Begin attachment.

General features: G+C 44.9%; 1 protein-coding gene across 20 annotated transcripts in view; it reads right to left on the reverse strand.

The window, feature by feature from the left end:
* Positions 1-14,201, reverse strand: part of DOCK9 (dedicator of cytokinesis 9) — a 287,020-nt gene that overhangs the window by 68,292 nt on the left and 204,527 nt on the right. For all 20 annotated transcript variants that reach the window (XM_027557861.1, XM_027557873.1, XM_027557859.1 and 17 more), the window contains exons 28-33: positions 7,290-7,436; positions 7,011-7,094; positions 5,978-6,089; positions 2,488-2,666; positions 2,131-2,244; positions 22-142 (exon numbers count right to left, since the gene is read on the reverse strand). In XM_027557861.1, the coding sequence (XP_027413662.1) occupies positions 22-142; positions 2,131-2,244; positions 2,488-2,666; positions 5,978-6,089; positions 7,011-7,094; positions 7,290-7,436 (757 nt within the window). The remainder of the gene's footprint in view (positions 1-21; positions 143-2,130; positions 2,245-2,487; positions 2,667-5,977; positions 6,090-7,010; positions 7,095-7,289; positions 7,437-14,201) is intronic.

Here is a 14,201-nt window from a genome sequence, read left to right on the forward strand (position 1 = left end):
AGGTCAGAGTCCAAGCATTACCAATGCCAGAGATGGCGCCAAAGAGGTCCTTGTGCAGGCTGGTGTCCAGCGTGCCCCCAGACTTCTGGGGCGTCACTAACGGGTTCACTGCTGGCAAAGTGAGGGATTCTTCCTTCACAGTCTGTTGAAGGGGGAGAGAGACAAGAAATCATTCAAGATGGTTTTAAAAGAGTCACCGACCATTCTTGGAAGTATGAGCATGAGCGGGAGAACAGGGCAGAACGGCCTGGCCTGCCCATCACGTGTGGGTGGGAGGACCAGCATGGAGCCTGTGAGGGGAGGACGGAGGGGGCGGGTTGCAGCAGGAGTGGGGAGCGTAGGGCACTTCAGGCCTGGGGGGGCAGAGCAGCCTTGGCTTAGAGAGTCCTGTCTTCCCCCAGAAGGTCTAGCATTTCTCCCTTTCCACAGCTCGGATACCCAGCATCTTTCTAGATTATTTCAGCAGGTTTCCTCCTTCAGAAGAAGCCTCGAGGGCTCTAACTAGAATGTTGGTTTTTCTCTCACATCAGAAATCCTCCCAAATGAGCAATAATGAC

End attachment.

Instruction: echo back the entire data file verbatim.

General features: G+C 44.9%; 1 protein-coding gene across 20 annotated transcripts in view; it reads right to left on the reverse strand.

The window, feature by feature from the left end:
* Positions 1-14,201, reverse strand: part of DOCK9 (dedicator of cytokinesis 9) — a 287,020-nt gene that overhangs the window by 68,292 nt on the left and 204,527 nt on the right. For all 20 annotated transcript variants that reach the window (XM_027557861.1, XM_027557873.1, XM_027557859.1 and 17 more), the window contains exons 28-33: positions 7,290-7,436; positions 7,011-7,094; positions 5,978-6,089; positions 2,488-2,666; positions 2,131-2,244; positions 22-142 (exon numbers count right to left, since the gene is read on the reverse strand). In XM_027557861.1, the coding sequence (XP_027413662.1) occupies positions 22-142; positions 2,131-2,244; positions 2,488-2,666; positions 5,978-6,089; positions 7,011-7,094; positions 7,290-7,436 (757 nt within the window). The remainder of the gene's footprint in view (positions 1-21; positions 143-2,130; positions 2,245-2,487; positions 2,667-5,977; positions 6,090-7,010; positions 7,095-7,289; positions 7,437-14,201) is intronic.

Here is a 14,201-nt window from a genome sequence, read left to right on the forward strand (position 1 = left end):
AGGTCAGAGTCCAAGCATTACCAATGCCAGAGATGGCGCCAAAGAGGTCCTTGTGCAGGCTGGTGTCCAGCGTGCCCCCAGACTTCTGGGGCGTCACTAACGGGTTCACTGCTGGCAAAGTGAGGGATTCTTCCTTCACAGTCTGTTGAAGGGGGAGAGAGACAAGAAATCATTCAAGATGGTTTTAAAAGAGTCACCGACCATTCTTGGAAGTATGAGCATGAGCGGGAGAACAGGGCAGAACGGCCTGGCCTGCCCATCACGTGTGGGTGGGAGGACCAGCATGGAGCCTGTGAGGGGAGGACGGAGGGGGCGGGTTGCAGCAGGAGTGGGGAGCGTAGGGCACTTCAGGCCTGGGGGGGCAGAGCAGCCTTGGCTTAGAGAGTCCTGTCTTCCCCCAGAAGGTCTAGCATTTCTCCCTTTCCACAGCTCGGATACCCAGCATCTTTCTAGATTATTTCAGCAGGTTTCCTCCTTCAGAAGAAGCCTCGAGGGCTCTAACTAGAATGTTGGTTTTTCTCTCACATCAGAAATCCTCCCAAATGAGCAATAATGAC